It’s time to start another year of preschool, and parents who have children in day care are excited to get children out of day care and into a learning environment. But some kids aren’t ready for preschool because they are still developmentally two, and they need to catch up to that magic number three before preschool will “fit” properly. Now what does that mean? Let me begin at the beginning.
An infant is an infant for about a year. During this first year, children learn some primary and ultra important things that will stay with them all their lives…or be missing all their lives. One of those things is safety. The arms of a constant loving adult is crucial to forming a child. The feeling of inclusive, stable, safe, and secure is primary to the human psyche. If children have too many care providers, have too many changes or who are not loved, they grow up with a steady stream of doubt. Security builds a strong independent child who believes in himself.
When a child begins to walk, he is no longer an infant. He’s a toddler. A toddler’s sole interest is movement. Every toddler should be allowed to run as much as he can every day. Running is often hard on parents, but through constant movement, a child is learning how his body works. He is learning how the world works around him as he runs to explore and discover. When parents allow a child to move, they have the advantage of actively teaching the word “no,” which is the primary command a child needs to know inside and out in that second year.
Movement that encourages physical strength, hunger, agility, all promote kinds of learning that help little guys grow up thinking and doing, and ultimately they will make a parent’s life so much easier. It’s a lot easier for a child to climb into his car seat to be buckled, than a child who can’t. Hunger will discourage picky eaters, agility will allow a parent to take a child more places, because a child will be able to handle stairs, escalators, chairs, pews and other adult obstacles.
In the third year…age two to three…when the child has developed his body a little, the next step is to teach him to sleep in a big bed, use the toilet, dress himself, sit and eat at the table without spilling or making a mess. A child needs to learn to talk, to wait in line, to stand with an adult without clamoring to be picked up or bolting in a parking lot. He needs to be able to pick up most of his toys and know how to put things away.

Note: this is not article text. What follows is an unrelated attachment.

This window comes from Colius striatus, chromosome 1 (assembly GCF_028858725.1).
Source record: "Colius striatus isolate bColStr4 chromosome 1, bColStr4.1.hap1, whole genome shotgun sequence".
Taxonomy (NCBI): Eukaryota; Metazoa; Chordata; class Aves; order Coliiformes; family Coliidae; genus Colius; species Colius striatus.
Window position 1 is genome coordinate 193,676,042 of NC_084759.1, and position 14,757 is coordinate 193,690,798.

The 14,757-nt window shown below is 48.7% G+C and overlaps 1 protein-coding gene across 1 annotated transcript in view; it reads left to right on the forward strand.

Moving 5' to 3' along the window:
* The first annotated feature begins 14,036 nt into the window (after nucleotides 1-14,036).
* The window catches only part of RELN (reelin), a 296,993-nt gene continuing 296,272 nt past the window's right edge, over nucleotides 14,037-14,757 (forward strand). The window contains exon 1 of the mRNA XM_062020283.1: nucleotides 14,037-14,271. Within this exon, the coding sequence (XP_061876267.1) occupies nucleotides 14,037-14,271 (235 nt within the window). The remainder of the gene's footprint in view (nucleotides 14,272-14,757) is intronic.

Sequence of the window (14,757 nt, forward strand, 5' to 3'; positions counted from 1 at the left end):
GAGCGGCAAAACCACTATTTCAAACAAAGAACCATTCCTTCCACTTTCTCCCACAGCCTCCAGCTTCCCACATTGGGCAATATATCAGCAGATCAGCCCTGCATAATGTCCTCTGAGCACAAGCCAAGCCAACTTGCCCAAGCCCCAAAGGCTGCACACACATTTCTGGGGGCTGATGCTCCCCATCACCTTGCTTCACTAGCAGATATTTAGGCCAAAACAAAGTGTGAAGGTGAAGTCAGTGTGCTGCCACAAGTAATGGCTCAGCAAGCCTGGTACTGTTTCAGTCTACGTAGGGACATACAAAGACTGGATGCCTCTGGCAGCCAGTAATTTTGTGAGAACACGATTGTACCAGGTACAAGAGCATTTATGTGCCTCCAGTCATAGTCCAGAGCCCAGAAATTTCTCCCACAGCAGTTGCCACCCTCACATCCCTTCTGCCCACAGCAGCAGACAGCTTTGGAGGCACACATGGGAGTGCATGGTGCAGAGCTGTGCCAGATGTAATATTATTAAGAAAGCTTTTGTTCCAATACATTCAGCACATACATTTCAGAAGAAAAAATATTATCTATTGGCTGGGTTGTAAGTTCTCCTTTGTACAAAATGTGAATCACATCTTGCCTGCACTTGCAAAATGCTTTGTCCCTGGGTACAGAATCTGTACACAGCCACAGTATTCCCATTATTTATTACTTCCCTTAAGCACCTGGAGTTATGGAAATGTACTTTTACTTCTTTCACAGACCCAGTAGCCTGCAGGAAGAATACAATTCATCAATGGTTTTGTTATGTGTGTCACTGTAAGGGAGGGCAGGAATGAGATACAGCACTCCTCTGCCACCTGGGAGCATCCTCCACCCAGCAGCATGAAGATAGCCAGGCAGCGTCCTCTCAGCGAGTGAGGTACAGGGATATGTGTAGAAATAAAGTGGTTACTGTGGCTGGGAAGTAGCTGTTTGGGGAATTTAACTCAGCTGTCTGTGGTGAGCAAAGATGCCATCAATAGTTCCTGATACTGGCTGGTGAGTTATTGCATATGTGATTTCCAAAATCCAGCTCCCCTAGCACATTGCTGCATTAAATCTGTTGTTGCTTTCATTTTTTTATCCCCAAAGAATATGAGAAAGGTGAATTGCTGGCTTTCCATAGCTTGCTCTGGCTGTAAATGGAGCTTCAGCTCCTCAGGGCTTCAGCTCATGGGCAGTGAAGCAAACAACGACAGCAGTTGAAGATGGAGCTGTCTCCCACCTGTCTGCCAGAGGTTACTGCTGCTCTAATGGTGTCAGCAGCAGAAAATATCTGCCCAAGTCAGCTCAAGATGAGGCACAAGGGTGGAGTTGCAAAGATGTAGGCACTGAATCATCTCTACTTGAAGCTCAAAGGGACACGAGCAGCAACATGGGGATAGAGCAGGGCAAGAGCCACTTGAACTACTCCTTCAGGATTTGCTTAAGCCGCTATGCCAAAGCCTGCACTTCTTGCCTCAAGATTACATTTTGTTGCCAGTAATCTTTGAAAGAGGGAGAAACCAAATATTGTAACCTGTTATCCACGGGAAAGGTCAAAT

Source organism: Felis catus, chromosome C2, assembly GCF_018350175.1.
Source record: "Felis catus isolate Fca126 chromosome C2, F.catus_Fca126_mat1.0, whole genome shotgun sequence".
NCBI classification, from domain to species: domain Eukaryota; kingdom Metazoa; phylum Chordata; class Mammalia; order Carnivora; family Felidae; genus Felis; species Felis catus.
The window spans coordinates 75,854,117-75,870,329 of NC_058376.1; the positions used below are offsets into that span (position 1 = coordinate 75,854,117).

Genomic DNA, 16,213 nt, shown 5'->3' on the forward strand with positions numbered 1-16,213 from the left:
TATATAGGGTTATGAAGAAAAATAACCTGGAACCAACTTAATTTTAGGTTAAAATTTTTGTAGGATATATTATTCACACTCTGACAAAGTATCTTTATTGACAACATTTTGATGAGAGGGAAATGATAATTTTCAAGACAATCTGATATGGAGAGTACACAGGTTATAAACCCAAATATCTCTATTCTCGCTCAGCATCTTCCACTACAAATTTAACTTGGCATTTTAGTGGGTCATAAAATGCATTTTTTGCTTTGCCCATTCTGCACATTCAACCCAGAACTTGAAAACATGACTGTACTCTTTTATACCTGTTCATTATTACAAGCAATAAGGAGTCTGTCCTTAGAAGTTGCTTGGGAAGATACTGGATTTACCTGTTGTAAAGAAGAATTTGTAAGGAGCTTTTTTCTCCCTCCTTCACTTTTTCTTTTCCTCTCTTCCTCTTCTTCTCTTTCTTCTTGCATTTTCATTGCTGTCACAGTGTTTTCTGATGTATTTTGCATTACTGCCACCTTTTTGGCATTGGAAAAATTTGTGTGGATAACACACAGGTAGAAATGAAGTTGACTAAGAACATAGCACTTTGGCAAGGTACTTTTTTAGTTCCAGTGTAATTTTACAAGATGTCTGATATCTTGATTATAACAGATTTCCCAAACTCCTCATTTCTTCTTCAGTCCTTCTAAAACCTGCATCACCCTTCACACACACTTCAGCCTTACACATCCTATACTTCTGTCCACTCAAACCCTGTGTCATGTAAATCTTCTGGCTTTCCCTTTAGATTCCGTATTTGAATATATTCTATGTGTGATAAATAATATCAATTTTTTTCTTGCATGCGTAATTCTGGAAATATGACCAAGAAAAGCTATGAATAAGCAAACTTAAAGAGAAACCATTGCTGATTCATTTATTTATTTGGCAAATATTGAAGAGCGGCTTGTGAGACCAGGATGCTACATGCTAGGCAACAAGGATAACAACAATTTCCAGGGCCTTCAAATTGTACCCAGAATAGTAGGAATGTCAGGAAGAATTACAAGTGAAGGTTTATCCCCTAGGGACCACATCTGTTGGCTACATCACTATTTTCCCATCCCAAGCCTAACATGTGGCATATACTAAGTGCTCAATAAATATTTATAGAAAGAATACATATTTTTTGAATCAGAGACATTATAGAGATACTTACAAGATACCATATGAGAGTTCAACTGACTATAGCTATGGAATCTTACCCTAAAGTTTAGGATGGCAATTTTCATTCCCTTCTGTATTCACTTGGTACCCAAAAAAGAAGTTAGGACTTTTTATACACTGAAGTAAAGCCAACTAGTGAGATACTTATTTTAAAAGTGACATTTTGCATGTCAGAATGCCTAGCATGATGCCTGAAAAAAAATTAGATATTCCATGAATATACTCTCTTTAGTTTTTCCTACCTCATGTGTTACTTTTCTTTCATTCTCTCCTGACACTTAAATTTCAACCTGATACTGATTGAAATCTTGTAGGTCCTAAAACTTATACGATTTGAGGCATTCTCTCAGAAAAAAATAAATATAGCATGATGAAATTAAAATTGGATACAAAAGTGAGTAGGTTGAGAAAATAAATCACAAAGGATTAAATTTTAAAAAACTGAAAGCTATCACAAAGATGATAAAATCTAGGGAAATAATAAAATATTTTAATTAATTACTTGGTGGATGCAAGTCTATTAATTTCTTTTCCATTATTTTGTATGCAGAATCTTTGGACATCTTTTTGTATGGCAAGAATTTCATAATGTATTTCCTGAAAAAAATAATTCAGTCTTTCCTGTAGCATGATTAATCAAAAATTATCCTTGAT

He learns to rely on a schedule that makes him feel safe and addresses all his needs. Children who go to bed at the same time will get enough rest and will usually rise at the same time. Children who have a regular meal plan and regular meal time will have the energy and vitality to get through the day without meltdowns and erratic naps. Children who are reminded to use the toilet will not have as many accidents. “We always use the toilet before we leave the house.”
Now, with all this accomplished, the next step is preschool. The difference between day care and preschool is only one enormous thing…listening. Great parents constantly talk to their child and expect their child to not only respond, but to engage them in real conversation. By using the word “what” instead of “why” (because a child younger than six does not have the cognitive skills to wrap their minds around why) when talking to a young child, children will understand more and begin to take an intellectual interest in the world.
The most important thing a child learns in a good preschool is how to listen. When a child has learned the word “no” and has learned to follow the directions that taught him to use the toilet, dress himself, eat at a table, and pick up his toys, he is ready to learn to listen to a story without interrupting or making himself the center of attention. He is ready to abandon tandem play and begin to play with another child. He is ready to make friends for keeps and earn the respect of his teachers for his efforts.
A good preschool recognizes that a three, four or five year old child needs a lot of activities that show him more of the world than he can get at home. There should be a good structure with lots of varying activities. Toys should be abundant, art activities should be both a learning process and a creative outlet. Stories should make children laugh, and recess should be regular and physical. Then, and only then, will the work done at home be hand in hand with the work of the preschool.
Is my child ready to listen? Is he ready to listen to learn? That’s the question.